Most encounters with law enforcement are rather mundane – traffic tickets and accident reports. However, some encounters end up escalating, ending up with an arrest (or multiple arrests). During the arrest phase, you may feel that your rights were violated; and possibly so. While it may be difficult, it is best to remain calm and compliant with the arresting officers (even if they are being unfair). The time to complain and fight about it is in the courtroom, not the scene of the arrest.
Below, we will discuss your rights during and after an arrest, vehicle searches, and what you should do if you suspect your rights have been violated.
Police officers are required to read you the Miranda Rights when questioning you. These rights are in place to:
- Protect you from incriminating yourself during the investigation phase without an attorney present
- Allowing you the opportunity to consult with an attorney before answering any questions.
- Finding an attorney to help protect you from common missteps if you cannot afford one.
You have the right to remain silent, even when being questioned by the police. Even though you might feel you are innocent, the best route is to stay silent and contact an experienced criminal defense attorney when presented with the option.
Officers are trained to get individuals to talk, using all kinds of methods (legal and illegal) to get them to confess. Remain silent, follow their orders, and wait for the proper time to speak (after consulting with a defense attorney). One of their best techniques is to not ask you any questions at all. People almost always just start talking. And, the police are listening!
Vehicle Searches In Alabama
The Fourth Amendment is to protect you from unlawful searches and/or seizure of items in your vehicle and/or property. This means the police cannot search your vehicle without a warrant, your permission, or a valid reason.
A valid reason can be as simple as probable cause (the belief that you have committed a crime or have something illegal in your possession). For vehicle searches, the courts tend to give more leeway, allowing officers to search under probable cause (a valid reason) without fear of evidence being rejected during prosecution later.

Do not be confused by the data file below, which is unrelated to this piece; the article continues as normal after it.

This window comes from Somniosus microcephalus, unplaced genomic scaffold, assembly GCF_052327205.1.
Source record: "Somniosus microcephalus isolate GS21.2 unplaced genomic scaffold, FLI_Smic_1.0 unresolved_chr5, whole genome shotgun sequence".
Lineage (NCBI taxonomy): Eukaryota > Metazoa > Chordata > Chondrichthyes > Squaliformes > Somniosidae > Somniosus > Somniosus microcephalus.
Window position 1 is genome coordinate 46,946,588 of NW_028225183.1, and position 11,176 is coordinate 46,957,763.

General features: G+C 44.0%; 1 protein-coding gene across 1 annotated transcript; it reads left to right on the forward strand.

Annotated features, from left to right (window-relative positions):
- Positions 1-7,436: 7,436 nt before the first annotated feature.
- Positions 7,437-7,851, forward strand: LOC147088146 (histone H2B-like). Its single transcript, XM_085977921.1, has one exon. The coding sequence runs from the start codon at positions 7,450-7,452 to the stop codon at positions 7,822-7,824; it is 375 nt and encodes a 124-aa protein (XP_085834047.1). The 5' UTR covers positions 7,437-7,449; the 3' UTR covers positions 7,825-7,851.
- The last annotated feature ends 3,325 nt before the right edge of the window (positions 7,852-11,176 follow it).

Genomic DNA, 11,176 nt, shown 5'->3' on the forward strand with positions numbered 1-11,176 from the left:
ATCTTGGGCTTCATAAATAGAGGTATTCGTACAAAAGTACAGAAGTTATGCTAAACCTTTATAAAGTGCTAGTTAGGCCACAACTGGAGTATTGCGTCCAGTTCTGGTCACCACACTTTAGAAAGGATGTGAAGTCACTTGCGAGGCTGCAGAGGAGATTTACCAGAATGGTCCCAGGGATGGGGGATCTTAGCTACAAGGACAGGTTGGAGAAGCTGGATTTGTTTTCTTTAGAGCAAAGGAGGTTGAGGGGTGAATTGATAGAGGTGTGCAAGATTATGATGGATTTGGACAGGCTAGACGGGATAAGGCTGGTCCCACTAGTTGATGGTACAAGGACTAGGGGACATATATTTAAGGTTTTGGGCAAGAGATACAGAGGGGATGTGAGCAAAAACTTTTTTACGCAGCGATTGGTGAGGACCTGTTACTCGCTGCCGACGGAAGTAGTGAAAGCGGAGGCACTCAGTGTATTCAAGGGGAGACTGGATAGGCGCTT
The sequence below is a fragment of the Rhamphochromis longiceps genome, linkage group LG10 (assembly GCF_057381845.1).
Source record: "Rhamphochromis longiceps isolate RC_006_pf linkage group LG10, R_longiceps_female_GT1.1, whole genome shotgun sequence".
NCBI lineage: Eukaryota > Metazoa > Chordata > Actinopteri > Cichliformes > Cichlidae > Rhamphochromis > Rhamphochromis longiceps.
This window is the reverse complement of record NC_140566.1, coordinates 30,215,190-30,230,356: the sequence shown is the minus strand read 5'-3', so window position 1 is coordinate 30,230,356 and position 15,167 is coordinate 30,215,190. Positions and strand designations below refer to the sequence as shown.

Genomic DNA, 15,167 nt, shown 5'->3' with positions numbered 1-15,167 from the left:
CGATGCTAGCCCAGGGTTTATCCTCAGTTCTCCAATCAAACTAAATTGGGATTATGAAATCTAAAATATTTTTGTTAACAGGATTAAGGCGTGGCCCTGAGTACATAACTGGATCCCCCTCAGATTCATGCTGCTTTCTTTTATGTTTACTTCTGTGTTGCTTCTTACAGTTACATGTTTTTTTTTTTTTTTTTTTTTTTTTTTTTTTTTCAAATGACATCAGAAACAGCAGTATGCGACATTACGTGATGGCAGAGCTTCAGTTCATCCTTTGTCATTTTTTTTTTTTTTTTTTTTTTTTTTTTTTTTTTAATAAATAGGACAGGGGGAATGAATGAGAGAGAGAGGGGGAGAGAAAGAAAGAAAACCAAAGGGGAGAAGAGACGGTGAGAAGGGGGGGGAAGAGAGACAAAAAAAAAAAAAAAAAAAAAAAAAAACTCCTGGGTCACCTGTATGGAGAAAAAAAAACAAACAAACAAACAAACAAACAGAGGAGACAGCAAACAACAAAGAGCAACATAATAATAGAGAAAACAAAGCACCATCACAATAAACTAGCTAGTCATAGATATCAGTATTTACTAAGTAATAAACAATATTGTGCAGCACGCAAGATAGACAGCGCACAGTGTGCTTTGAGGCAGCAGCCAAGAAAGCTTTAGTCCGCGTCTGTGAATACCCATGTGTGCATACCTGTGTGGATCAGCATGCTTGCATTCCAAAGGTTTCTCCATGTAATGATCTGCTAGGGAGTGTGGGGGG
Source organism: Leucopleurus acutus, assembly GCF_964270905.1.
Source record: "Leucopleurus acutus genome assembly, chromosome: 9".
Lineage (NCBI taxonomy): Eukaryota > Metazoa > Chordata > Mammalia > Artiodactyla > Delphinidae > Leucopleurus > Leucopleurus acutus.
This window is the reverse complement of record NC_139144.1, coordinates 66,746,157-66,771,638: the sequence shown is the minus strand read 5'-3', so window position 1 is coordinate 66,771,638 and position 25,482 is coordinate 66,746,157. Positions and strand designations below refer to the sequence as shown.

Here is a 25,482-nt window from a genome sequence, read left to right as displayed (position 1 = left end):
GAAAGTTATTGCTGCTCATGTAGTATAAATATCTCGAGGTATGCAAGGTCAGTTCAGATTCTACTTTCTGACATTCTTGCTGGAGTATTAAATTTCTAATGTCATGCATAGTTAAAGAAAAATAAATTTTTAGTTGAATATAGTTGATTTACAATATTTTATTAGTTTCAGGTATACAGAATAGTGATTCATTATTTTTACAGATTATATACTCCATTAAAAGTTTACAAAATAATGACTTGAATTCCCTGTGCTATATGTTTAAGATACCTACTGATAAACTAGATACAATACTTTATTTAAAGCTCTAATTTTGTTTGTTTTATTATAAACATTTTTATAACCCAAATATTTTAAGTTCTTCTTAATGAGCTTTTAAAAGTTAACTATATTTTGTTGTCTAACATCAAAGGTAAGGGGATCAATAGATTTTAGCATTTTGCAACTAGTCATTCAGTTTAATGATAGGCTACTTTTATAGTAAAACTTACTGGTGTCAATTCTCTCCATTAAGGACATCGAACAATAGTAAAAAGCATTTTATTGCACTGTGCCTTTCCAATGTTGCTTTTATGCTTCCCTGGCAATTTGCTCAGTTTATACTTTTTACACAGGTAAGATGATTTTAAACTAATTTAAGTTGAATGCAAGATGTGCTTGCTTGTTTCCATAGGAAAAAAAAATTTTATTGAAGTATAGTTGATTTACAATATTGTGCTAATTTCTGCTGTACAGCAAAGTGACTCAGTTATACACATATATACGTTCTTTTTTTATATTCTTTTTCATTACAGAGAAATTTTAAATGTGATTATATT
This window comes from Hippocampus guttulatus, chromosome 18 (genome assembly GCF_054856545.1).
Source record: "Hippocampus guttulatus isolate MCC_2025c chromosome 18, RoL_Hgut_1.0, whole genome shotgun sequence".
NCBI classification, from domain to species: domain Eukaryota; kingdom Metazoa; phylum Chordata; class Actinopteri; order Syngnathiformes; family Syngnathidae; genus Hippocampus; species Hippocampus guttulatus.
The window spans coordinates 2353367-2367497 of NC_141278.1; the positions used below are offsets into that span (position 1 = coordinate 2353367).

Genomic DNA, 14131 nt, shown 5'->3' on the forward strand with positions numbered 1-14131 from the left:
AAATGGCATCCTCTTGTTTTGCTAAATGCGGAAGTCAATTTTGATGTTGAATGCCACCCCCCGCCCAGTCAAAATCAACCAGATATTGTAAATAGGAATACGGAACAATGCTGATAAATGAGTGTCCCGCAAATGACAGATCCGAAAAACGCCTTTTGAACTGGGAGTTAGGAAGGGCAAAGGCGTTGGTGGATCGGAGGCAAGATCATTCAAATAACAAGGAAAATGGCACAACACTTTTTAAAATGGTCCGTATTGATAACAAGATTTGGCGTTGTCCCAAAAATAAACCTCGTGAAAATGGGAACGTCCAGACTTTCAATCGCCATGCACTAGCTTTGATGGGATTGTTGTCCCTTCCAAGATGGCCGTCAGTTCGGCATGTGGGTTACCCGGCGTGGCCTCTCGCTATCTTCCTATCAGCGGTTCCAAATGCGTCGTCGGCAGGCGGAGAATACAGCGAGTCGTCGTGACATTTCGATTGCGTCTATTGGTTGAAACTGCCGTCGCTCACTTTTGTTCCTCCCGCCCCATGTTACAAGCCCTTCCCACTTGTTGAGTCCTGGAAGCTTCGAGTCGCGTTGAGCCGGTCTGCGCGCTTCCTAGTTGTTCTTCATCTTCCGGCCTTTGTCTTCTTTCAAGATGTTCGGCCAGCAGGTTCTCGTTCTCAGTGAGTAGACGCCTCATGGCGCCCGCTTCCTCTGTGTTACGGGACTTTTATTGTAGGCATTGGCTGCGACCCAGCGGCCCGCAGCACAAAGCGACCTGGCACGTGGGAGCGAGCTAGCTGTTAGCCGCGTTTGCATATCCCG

The reason for this is due to an automobile exception which states individuals have a lower expectation of privacy when driving a vehicle.
What Should I Do If I Think My Rights Have Been Violated?
First off, do not try to resist and/or fight the officers. Unfortunately, doing this will only cause more problems for you and possibly get extra charges added to the list of offenses you will stand trial for. While you may believe (know) that you are innocent, follow the orders they give until you get a chance to speak with a criminal defense lawyer.
If your rights have been violated, there is a good chance that the evidence and charges could be dropped altogether. To find out if your rights have been violet, contact a criminal defense lawyer as soon as possible to see what options you have available to you after your arrest.
Schedule a Confidential Consultation with Alabama Criminal Defense Lawyer Tim Fleming
Even during an arrest, you have rights. While it may be hard to follow orders, especially when your rights are being violated, do everything you can to be compliant during the arrest. If you’ve been charged with a crime in Alabama and you feel your rights have been violated, you should contact us immediately. To speak with us confidentially, call us at (251) 304-0888 or use our online contact form.